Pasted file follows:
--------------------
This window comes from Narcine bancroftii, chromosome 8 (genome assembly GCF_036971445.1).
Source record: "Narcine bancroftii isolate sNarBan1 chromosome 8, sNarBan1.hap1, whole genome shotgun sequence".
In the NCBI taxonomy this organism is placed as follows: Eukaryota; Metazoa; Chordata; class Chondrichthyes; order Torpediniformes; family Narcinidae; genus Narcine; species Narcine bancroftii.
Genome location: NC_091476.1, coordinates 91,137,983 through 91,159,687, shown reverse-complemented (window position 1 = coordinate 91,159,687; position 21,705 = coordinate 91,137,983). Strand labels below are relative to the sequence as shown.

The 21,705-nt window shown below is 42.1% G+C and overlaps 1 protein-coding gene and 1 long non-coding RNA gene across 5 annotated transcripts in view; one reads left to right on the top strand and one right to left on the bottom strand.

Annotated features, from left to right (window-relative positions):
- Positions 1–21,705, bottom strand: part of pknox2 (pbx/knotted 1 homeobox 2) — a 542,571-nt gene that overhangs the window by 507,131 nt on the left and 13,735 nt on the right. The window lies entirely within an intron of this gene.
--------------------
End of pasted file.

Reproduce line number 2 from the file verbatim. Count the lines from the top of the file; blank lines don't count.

Source record: "Narcine bancroftii isolate sNarBan1 chromosome 8, sNarBan1.hap1, whole genome shotgun sequence".